Terminating the Relationship

How the formal mentoring relationship is terminated shapes how both you and the student view and remembers the experience. Don't just suddenly drop out of sight. Adolescents may feel rejected at the loss of a formal mentor. Whether the relationship is being terminated because the end of the program has come or the relationship is not working out, the following suggestions may make the termination more pleasant for both of you:


Netiquette

adapted from EDC Center for Children and Technology
Copyright 1995 EDC/CCT All right reserved
A EDC/CCT project funded by NSF HRD #9450042

It's easy enough to use electronic mail, but there is an art to communicating effectively on-line. Here are some simple guidelines and/or suggestions for telecommunicating:


Tips for Mentors

(partly adapted from Vermont Chamber of Commerce Business Education Partnerships manual)


Information about adolescents

(partly adapted from Vermont Chamber of Commerce Business Education Partnerships manual)
When reminiscing about adolescence, one often hears the phrase, "I'd never want to go through THAT again!" It is important to remember why we think that -- what problems led you to never want to go through adolescence again? And, in light of current local and global issues, how would these add to your sense of self at ages 11 - 14?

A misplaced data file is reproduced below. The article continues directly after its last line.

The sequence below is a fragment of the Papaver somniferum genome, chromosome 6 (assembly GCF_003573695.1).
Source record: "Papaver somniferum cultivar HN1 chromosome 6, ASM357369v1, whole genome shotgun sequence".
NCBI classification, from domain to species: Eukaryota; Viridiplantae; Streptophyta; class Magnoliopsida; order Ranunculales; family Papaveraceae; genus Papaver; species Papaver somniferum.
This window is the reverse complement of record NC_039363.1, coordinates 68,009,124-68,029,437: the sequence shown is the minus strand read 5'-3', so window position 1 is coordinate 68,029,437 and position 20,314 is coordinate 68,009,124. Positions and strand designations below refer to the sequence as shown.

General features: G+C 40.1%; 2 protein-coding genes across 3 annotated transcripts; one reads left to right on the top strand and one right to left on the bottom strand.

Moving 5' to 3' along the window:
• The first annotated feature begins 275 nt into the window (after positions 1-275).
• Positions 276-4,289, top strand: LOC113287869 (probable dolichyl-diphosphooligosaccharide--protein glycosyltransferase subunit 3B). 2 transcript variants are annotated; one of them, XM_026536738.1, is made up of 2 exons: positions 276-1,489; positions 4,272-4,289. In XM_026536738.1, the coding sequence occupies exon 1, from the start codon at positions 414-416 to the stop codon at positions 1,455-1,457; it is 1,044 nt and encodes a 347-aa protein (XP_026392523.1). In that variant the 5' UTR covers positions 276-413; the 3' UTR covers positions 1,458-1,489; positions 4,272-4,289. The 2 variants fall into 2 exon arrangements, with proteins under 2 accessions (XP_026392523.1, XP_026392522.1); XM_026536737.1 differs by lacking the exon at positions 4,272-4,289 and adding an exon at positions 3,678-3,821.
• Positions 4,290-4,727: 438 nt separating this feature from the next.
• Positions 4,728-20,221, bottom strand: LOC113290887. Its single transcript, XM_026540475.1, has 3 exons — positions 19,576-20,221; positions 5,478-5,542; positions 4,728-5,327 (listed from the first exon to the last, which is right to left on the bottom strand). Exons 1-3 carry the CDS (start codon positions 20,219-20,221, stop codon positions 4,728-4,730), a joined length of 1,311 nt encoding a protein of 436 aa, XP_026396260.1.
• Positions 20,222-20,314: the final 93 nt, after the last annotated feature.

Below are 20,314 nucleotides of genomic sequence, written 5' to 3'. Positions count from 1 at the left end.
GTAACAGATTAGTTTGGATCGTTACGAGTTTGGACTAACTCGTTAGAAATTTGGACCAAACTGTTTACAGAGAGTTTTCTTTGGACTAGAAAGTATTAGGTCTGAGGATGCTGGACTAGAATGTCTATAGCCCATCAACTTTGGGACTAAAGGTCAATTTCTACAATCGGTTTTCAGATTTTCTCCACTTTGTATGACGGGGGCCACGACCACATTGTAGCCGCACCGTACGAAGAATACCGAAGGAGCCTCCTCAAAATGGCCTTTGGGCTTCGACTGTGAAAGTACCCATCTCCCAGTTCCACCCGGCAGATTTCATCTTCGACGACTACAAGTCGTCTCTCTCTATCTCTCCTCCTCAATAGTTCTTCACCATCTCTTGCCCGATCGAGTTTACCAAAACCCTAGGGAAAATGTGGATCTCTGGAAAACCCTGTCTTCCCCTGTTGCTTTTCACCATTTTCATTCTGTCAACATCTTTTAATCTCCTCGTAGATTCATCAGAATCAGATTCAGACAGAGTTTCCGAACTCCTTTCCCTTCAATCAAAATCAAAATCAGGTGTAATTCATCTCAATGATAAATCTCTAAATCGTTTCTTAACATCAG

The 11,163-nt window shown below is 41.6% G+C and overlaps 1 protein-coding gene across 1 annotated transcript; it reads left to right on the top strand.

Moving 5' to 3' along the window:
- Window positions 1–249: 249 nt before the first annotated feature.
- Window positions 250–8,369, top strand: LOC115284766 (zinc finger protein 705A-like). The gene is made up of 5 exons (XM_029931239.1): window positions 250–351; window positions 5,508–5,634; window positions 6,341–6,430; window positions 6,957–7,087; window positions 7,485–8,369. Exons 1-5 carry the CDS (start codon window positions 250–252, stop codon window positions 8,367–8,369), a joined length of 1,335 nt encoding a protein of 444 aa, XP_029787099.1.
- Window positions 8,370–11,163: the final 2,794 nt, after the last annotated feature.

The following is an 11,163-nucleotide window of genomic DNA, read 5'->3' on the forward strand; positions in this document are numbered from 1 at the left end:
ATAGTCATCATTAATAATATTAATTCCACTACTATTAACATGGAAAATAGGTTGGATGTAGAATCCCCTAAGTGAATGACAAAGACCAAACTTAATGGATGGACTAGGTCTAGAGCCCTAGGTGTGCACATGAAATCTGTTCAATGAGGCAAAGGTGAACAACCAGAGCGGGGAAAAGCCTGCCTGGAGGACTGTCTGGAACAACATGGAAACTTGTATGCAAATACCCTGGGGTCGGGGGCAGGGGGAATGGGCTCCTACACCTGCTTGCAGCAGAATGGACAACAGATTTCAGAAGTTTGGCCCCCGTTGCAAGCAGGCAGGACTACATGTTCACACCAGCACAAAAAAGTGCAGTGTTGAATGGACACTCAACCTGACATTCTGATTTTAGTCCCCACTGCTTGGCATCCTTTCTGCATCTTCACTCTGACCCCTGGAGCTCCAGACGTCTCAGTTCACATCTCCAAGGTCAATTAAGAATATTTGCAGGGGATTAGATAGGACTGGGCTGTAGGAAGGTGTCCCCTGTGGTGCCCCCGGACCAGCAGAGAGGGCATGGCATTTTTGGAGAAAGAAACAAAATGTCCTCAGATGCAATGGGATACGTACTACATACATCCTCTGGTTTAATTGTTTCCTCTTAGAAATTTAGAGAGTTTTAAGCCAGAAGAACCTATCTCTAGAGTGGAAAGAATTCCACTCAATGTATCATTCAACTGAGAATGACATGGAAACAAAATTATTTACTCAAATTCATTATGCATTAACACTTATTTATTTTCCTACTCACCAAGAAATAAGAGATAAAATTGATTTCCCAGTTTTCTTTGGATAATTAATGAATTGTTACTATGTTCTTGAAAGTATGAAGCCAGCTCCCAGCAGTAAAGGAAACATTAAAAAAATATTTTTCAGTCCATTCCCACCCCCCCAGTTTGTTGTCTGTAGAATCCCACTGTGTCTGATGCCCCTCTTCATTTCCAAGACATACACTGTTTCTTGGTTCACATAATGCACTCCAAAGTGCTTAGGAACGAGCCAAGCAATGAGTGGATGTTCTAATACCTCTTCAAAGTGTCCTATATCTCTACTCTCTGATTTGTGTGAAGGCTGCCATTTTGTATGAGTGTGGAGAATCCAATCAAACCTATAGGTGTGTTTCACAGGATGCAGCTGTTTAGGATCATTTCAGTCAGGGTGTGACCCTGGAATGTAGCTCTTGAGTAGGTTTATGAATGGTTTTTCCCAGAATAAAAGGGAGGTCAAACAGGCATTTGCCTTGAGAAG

Young adolescents are defining who they are. Their search for identity is influenced by changing relationships with peers and adults and by internal emotional changes, some of them caused by puberty. The ungainly appearance typical of puberty aggravates the emotional stress of young adolescents, who are already self-conscious. Mood and behavior swings may occur and may be accentuated by a diminished self-esteem -- a negative view young adolescents have of themselves that they think others share.

The contradictions, contrasts, and conflicts that adolescents face are quite normal. The many changes they are experiencing, along with the pressures of today's society, place some adolescents under a great deal of stress. There is no "typical" young adolescent; every child remains an individual with strengths, weaknesses, and irritating and attractive qualities.

However, there are some general characteristics that pertain to this age group:

General Characteristics

Physical Characteristics Social Characteristics Intellectual Characteristics Emotional Characteristics Mental Characteristics While a telementoring program certainly is not an intervention or counseling program, it can help young people to make decisions or seek professional help regarding some serious issues that girls these age face everyday. The following list discusses the degrees and kinds of help that mentors can provide for some very difficult issues, should they come up in conversation or you suspect something wrong:


Mentor Agreement to Participate in the Women in Technology Telementoring Program

As a volunteer in the Women in Technology Telementoring Program,
I, ____________________________ agree to:
(printed name of mentor)
__________________________________________
Signature of Mentor

________________________
Date


Please send this signed document to:
Women in Technology Project,Vermont Technical College, Randolph Center VT 05061